Alberta post-secondary schools rush to choose between mandatory vaccines and restrictions

Many post-secondary classes were cancelled Thursday as Alberta's 26 universities, colleges and polytechnics scrambled to figure out how to operate under new COVID-19 public health rules.

Institutions choosing different paths based on students' needs

The University of Alberta and at least seven other post-secondary schools in the province are temporarily suspending in-person classes. (University of Alberta)

Many post-secondary classes were cancelled Thursday as Alberta's 26 universities, colleges and polytechnics scrambled to figure out how to operate under new COVID-19 public health rules.

Nine of the biggest institutions had already decided that everyone on campus must be fully vaccinated, with implementation dates set to provide adequate time for the shots and the two-week period for the vaccine to become fully effective.

Alberta's new restriction exemption program — which allows institutions to forego physical distancing rules by requiring people to be vaccinated or have proof of a negative COVID-19 test — takes effect on Monday.

Businesses that don't require proof of vaccination will also be subject to capacity limits. Those limits won't apply to schools.

Meanwhile, the new distancing requirements that took effect Thursday prompted the universities of Alberta, Calgary and Lethbridge, polytechnics NAIT and SAIT, MacEwan and Mount Royal universities and many colleges to cancel classes. 

Some have closed their campuses until Sunday.

"I'm not going to suggest this is going to be without challenges," Bill Werry, executive director of the Council of Post-secondary Presidents of Alberta, said on Thursday. "It's going to be challenging."

Werry said institution leaders are hastily trying to sort out the logistics. Who will ask students and staff for proof of vaccination, and where on campuses? Who pays for the tests?

Schools that hadn't already committed to requiring vaccinations or negative tests have even more decisions to make. 

Laurie Chandler, press secretary to Advanced Education Minister Demetrios Nicolaides, said until they adopt the exemption program, schools will have to keep everyone on campus at least two metres apart.

Regardless of whether they mandate proof of vaccination, masks are mandatory inside all institutions for now.

Another blow to post-secondary students

The Thursday closures were a huge frustration to students, said Rowan Ley, president of the University of Alberta Students' Association. Some students had bused to campus before realizing classes were cancelled, he said.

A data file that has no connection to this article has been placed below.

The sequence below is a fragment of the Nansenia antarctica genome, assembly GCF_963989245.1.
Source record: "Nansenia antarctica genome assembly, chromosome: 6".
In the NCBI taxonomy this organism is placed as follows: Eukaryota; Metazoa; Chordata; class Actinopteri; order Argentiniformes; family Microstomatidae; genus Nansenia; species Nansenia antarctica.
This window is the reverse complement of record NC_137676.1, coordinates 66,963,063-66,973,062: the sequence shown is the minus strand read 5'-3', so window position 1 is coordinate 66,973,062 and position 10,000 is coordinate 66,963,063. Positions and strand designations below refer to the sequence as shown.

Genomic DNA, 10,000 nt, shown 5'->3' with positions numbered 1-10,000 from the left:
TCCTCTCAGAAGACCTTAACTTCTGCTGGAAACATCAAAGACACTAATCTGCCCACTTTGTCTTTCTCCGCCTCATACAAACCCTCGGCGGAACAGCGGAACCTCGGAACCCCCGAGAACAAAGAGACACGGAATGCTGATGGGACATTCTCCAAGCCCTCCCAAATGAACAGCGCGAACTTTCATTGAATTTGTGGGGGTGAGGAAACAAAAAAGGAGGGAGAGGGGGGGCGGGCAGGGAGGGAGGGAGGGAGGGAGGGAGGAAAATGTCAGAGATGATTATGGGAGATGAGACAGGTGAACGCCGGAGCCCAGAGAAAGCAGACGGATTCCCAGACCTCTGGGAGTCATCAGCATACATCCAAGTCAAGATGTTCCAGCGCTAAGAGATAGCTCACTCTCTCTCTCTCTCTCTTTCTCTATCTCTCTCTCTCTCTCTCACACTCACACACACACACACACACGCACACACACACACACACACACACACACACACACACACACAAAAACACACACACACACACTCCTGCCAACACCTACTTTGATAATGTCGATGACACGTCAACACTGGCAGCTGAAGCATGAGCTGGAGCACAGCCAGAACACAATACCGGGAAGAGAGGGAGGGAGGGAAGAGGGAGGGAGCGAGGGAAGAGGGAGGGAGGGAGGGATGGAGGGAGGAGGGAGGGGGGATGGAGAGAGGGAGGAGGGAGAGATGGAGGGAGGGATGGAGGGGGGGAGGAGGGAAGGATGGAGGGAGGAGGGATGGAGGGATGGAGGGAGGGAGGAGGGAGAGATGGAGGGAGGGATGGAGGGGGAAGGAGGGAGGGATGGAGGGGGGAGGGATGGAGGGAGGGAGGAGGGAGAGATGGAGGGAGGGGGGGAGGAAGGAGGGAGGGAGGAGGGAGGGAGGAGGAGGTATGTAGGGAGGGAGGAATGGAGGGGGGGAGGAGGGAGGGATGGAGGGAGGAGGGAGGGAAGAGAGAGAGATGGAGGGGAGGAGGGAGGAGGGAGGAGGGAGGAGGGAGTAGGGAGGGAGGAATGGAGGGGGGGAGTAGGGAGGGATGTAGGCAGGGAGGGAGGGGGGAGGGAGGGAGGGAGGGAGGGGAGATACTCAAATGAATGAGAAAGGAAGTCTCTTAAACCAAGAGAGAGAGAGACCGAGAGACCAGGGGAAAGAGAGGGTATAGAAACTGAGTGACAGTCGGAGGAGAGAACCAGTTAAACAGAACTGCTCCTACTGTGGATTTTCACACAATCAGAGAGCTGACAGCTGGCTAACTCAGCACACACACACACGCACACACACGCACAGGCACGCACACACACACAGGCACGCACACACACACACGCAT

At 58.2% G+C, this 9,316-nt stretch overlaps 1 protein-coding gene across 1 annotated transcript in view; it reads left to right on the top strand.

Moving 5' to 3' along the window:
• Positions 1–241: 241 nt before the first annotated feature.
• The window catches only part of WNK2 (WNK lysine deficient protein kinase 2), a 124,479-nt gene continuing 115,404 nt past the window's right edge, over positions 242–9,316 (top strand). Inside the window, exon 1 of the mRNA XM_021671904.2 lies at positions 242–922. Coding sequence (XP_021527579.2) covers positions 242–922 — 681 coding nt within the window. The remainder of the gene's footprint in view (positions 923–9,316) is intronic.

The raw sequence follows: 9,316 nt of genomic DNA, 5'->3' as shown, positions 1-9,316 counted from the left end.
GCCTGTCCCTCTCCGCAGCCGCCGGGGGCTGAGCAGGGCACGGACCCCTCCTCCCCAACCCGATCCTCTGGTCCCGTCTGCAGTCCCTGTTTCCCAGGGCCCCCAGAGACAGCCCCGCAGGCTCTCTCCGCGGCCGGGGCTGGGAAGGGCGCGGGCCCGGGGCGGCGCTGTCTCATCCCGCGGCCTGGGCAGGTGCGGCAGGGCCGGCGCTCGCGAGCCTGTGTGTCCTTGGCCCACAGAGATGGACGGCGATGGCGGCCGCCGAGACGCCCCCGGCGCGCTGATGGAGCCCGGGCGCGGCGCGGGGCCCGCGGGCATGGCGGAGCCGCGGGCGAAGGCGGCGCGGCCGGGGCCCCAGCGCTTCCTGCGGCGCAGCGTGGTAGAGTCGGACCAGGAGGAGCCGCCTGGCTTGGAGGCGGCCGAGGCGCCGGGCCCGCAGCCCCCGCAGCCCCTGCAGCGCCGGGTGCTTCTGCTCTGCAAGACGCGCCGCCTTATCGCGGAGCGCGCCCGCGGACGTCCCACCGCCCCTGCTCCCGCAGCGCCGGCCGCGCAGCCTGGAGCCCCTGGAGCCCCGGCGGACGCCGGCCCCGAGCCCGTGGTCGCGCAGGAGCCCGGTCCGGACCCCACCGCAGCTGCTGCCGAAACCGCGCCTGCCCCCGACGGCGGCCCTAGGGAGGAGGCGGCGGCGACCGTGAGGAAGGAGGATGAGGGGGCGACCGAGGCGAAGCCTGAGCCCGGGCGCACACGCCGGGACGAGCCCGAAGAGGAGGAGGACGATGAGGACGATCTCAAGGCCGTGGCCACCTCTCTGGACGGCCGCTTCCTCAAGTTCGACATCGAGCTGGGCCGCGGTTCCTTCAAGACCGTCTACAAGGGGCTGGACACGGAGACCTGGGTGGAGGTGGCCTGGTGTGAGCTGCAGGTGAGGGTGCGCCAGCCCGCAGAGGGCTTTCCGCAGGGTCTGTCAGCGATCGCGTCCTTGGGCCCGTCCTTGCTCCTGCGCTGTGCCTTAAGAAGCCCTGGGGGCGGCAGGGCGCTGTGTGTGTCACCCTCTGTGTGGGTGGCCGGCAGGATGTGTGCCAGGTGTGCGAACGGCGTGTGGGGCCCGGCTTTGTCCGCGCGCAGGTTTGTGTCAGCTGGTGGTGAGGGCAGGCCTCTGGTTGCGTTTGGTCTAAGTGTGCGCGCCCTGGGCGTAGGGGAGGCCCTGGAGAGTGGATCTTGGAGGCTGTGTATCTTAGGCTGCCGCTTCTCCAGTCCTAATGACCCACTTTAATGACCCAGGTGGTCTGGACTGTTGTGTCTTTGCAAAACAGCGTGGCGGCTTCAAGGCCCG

"Clearly a last-minute decision was made, and there was a shambolic process to try to implement it," he said.

Jorgia Moore, vice-president, internal, of the NAIT Students' Association, said a shuttered campus was another pandemic setback students didn't need.

"I think everyone's hope was that it was just kind of back to normal and we were allowed to have those in-person connections," she said. "It was evident in the past couple weeks that that was not the case that was going to be."

By late Thursday, some schools had announced their plans.

The University of Alberta intends to resume in-person classes Monday, and will require proof of a first dose of vaccine after Oct. 4, and a second dose by Nov. 1. Staff, students and others whose inoculations haven't taken effect by those dates will not be allowed on campus.

Concordia University of Edmonton has opted to move classes online until Oct. 3. Classes on campus will resume the next day when staff, students, contractors and volunteers need to prove they've had at least one shot. Double vaccination proof is required by Oct. 25.

Nancy Broadbent is president and CEO of Portage College. (Submitted by Portage College)

Lac La Biche-based Portage College has decided not to adopt the exemption program on its seven campuses, president and CEO Nancy Broadbent said. 

Vaccination rates are low in northern Alberta, she said, and the college wants to keep students in school.

"Mandatory vaccines would mean that we're sending people home," she said. "So instead we're going back to social distancing."

Although the shots will be required in student residences, Portage is now moving some classes to larger spaces so people can spread out.


Janet French is a provincial affairs reporter with CBC Edmonton. She has also worked at the Edmonton Journal and Saskatoon StarPhoenix. You can reach her at janet.french@cbc.ca


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